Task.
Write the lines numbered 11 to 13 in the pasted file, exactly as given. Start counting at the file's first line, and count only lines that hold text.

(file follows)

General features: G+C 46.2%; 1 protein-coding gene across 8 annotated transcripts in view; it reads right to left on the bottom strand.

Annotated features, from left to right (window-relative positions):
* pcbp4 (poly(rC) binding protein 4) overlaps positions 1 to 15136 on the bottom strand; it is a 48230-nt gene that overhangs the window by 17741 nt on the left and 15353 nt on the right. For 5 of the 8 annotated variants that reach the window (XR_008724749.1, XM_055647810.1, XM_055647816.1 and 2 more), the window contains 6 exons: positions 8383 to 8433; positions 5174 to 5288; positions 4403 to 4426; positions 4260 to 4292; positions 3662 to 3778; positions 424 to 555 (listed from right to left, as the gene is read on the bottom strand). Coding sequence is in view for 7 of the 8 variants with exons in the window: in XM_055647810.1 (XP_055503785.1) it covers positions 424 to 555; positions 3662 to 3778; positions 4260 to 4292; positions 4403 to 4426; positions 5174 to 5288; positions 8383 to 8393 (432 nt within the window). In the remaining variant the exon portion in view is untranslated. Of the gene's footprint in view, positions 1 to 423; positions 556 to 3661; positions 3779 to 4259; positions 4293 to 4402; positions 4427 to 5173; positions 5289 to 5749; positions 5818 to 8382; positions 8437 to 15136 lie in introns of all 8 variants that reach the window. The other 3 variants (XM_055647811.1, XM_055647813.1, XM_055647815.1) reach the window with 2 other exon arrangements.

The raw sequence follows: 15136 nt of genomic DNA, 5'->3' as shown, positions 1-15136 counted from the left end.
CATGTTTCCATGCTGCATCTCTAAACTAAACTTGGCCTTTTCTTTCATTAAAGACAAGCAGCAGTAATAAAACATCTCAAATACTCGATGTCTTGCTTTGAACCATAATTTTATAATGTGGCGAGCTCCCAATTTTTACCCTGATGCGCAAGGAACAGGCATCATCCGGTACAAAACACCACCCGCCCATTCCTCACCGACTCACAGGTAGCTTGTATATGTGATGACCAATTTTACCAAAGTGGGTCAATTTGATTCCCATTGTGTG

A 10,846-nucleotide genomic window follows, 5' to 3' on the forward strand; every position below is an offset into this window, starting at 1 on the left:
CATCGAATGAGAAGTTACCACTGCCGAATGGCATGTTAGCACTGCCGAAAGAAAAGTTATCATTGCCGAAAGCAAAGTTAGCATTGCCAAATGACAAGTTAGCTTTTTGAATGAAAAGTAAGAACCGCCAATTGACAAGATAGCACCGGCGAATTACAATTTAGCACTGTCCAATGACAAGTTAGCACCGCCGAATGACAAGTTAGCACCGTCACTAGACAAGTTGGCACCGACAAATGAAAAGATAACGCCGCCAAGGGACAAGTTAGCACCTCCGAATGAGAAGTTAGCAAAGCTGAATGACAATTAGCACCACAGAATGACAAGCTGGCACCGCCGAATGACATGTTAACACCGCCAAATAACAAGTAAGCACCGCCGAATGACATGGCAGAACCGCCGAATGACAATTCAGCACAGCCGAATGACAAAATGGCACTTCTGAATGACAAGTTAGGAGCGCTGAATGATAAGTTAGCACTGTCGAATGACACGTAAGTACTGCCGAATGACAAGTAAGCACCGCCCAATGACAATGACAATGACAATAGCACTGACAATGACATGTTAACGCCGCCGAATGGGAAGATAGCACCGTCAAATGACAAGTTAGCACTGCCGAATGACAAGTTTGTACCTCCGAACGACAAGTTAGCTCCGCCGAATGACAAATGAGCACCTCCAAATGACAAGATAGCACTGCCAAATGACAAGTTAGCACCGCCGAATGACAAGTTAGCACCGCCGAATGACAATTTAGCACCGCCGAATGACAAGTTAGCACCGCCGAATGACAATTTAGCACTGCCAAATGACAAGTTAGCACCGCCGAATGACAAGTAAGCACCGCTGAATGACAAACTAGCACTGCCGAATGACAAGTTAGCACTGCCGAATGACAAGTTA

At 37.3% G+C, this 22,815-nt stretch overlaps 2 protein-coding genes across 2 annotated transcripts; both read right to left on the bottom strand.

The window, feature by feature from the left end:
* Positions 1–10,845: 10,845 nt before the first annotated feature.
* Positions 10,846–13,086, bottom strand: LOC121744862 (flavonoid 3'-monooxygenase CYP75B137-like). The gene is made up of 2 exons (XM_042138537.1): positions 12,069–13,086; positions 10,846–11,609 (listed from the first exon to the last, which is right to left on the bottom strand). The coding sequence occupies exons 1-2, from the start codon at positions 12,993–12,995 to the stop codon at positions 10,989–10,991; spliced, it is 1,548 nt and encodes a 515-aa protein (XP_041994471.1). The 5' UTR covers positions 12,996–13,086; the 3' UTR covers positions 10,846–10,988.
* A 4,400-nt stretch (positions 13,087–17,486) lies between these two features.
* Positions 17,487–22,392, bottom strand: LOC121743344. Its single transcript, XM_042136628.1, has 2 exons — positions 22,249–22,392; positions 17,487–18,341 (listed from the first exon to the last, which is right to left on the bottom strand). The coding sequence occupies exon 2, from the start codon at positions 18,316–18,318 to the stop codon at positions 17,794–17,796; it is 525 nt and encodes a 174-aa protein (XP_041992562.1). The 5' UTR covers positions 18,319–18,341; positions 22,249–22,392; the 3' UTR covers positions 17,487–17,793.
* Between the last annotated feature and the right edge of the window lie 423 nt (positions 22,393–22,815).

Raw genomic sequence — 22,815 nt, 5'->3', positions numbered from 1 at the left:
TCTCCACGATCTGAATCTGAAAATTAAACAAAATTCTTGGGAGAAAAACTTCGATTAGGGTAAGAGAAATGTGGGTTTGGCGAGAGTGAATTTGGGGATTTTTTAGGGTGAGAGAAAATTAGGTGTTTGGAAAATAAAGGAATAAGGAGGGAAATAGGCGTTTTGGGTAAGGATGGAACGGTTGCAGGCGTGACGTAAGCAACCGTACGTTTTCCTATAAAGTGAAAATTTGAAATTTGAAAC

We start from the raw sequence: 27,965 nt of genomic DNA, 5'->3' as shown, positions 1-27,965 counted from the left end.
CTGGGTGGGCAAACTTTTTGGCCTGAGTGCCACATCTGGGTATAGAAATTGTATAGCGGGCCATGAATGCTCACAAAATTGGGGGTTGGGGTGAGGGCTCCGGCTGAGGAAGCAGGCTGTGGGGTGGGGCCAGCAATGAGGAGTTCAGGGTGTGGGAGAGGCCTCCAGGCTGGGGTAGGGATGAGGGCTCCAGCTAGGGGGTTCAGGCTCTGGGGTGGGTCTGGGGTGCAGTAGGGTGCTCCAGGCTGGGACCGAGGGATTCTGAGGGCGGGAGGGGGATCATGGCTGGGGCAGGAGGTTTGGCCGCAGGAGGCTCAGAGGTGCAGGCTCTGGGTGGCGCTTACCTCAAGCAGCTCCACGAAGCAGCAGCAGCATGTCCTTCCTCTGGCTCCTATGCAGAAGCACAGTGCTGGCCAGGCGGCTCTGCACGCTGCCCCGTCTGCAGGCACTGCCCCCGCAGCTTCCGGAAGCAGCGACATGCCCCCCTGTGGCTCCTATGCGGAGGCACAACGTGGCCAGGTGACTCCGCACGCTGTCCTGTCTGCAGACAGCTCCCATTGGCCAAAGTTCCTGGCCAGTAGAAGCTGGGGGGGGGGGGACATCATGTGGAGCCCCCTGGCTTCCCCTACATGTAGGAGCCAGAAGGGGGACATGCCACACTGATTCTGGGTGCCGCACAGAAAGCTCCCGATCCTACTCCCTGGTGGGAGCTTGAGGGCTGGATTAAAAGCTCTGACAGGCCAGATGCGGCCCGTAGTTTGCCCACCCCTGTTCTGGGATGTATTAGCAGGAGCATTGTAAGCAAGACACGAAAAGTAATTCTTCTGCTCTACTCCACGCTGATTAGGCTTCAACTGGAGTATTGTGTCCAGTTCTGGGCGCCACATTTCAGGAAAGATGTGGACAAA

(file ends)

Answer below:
* Positions 10,846–13,086, bottom strand: LOC121744862 (flavonoid 3'-monooxygenase CYP75B137-like). The gene is made up of 2 exons (XM_042138537.1): positions 12,069–13,086; positions 10,846–11,609 (listed from the first exon to the last, which is right to left on the bottom strand). The coding sequence occupies exons 1-2, from the start codon at positions 12,993–12,995 to the stop codon at positions 10,989–10,991; spliced, it is 1,548 nt and encodes a 515-aa protein (XP_041994471.1). The 5' UTR covers positions 12,996–13,086; the 3' UTR covers positions 10,846–10,988.
* A 4,400-nt stretch (positions 13,087–17,486) lies between these two features.
* Positions 17,487–22,392, bottom strand: LOC121743344. Its single transcript, XM_042136628.1, has 2 exons — positions 22,249–22,392; positions 17,487–18,341 (listed from the first exon to the last, which is right to left on the bottom strand). The coding sequence occupies exon 2, from the start codon at positions 18,316–18,318 to the stop codon at positions 17,794–17,796; it is 525 nt and encodes a 174-aa protein (XP_041992562.1). The 5' UTR covers positions 18,319–18,341; positions 22,249–22,392; the 3' UTR covers positions 17,487–17,793.